After consultations it has indeed found to be one.
The easiest identification point to separate it from a tawny pipit is the very long hind claw visible in three of these photos and especially in the one with the bird's head turned away.
The overall colouration is not based on sandy hues but deeper toned. The bird is upright when standing but exhibits a horizontal posture when moving. All are characteristics of a Richard's pipit.
Richard's pipit standing still
Furthermore it is more robust than a tawny pipit and has a characteristic pot bellied appearance. Indeed it is said to resemble the stance and look of a northern wheatear when standing. I can see that in this bird.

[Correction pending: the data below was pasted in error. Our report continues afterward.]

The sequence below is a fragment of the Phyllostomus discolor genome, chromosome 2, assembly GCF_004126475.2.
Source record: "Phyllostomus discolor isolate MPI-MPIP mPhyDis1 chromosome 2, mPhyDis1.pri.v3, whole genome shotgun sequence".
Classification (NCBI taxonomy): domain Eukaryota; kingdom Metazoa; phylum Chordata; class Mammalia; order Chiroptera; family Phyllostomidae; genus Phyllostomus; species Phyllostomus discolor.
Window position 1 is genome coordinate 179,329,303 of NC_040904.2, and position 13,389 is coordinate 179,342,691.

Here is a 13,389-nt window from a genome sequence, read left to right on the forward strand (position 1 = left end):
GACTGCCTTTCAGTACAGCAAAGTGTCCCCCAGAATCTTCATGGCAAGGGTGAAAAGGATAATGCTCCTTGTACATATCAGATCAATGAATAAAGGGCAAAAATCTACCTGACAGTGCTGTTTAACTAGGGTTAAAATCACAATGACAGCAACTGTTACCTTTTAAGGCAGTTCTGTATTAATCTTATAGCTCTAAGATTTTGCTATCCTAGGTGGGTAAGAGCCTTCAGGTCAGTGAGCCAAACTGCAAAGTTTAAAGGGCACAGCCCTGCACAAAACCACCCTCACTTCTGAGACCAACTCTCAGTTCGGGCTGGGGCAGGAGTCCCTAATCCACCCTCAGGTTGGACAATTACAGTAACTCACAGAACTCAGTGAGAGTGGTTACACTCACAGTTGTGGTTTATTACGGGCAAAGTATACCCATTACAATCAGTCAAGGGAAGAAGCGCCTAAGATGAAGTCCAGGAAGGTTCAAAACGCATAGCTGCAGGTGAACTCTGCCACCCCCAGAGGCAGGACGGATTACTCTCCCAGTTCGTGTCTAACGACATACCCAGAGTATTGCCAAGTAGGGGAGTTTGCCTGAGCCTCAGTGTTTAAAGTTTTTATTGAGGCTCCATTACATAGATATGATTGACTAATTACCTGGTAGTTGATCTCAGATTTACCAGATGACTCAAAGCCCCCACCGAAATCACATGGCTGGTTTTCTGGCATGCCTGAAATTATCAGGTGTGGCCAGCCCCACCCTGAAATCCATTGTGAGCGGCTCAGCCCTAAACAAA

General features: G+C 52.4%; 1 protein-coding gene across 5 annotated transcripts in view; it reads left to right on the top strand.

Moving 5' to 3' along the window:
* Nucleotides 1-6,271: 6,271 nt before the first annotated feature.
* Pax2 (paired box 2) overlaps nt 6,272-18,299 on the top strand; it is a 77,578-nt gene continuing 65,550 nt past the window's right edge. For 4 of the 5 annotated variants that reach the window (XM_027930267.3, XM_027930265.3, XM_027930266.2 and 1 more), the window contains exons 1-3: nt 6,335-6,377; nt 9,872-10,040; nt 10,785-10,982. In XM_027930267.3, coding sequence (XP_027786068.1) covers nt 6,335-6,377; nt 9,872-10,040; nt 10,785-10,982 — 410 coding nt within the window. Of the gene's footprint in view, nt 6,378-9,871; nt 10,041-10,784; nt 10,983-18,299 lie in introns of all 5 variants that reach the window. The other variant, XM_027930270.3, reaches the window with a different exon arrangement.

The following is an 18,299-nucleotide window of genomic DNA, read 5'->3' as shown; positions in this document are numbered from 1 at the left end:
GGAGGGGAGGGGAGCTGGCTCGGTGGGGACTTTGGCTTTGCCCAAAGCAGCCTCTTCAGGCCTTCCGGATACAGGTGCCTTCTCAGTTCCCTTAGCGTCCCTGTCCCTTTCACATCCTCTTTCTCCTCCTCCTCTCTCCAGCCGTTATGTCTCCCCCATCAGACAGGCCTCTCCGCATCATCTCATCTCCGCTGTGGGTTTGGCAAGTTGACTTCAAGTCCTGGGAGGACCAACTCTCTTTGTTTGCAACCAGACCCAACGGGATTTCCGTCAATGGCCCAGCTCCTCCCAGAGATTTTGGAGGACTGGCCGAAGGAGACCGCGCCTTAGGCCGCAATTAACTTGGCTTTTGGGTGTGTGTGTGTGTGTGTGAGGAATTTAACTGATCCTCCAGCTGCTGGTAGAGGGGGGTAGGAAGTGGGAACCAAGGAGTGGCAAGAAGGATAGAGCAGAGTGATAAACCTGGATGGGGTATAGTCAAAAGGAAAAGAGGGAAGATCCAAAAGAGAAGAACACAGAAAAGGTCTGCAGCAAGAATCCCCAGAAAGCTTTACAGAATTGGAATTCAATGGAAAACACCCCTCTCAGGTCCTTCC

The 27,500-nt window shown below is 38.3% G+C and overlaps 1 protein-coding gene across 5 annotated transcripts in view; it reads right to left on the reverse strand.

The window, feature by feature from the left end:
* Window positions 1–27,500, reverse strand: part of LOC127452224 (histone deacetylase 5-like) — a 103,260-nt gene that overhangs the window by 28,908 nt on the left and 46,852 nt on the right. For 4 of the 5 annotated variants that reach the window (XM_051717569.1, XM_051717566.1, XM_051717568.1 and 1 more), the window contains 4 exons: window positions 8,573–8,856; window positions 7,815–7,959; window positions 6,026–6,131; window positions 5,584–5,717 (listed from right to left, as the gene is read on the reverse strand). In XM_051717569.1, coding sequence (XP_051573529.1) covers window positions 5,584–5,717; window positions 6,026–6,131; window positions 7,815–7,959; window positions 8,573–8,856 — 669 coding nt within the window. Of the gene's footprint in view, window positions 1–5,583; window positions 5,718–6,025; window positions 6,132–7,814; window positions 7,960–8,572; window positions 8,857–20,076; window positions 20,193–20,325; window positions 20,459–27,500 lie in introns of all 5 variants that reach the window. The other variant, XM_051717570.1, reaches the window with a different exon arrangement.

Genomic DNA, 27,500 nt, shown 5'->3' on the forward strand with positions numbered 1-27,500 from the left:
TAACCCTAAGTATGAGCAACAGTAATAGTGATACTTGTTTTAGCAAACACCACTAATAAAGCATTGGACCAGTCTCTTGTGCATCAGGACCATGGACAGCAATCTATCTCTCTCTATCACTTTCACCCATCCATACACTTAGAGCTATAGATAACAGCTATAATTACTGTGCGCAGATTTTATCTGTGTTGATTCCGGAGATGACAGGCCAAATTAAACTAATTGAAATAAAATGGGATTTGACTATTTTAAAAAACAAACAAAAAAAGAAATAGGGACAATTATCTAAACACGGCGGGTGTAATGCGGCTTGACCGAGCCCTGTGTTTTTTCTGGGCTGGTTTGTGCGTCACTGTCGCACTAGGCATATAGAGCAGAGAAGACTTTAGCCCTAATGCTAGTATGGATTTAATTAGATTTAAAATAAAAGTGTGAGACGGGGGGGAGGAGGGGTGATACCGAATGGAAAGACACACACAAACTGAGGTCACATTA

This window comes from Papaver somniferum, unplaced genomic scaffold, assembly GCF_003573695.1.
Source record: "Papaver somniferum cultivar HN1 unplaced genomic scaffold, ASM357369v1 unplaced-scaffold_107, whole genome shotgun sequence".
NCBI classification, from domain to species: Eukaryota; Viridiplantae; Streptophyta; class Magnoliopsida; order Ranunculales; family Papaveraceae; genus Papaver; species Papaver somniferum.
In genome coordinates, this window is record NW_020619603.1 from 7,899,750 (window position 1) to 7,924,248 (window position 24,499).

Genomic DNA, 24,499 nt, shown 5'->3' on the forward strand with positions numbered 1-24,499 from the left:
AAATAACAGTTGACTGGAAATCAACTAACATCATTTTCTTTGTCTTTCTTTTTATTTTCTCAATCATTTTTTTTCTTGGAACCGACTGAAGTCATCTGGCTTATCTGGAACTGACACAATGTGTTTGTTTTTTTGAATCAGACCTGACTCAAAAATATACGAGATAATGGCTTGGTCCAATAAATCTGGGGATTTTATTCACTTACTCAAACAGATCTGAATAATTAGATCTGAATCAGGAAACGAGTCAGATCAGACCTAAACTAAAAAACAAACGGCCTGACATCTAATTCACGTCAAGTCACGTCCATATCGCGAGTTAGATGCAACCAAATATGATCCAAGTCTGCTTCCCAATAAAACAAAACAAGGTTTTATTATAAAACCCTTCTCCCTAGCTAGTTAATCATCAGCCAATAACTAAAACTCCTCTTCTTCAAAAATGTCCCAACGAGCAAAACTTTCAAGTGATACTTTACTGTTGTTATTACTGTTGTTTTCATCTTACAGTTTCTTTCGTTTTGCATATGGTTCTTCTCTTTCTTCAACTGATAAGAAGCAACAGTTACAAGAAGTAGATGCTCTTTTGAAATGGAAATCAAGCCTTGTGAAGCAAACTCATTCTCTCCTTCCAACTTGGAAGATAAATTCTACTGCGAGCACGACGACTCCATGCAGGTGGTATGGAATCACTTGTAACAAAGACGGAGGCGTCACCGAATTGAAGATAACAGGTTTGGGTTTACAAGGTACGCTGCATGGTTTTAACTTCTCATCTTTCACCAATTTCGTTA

The lores are a little darker than average for a Richard's pipit and the streaking on the breast and mantle pattern are more subdued than average too.
Richard's pipit starting to move
This was my first Richard's pipit in Oman and becomes species 218 on my list. It is indeed only the second time I have seen one in my life.
Richard's pipit showing the long hind claw
I saw this bird at 6.30 am before work because it had spilled over the fence from the farm. Indeed the picture above it part of the fence. This discovery reinforces my view that the farm is almost certainly a repository of so many good birds which mostly go unseen.
Richard's pipit carrying its pot belly
It is getting increasingly difficult to add to my Oman list while staying in the Dhofar area but this proves it is still possible.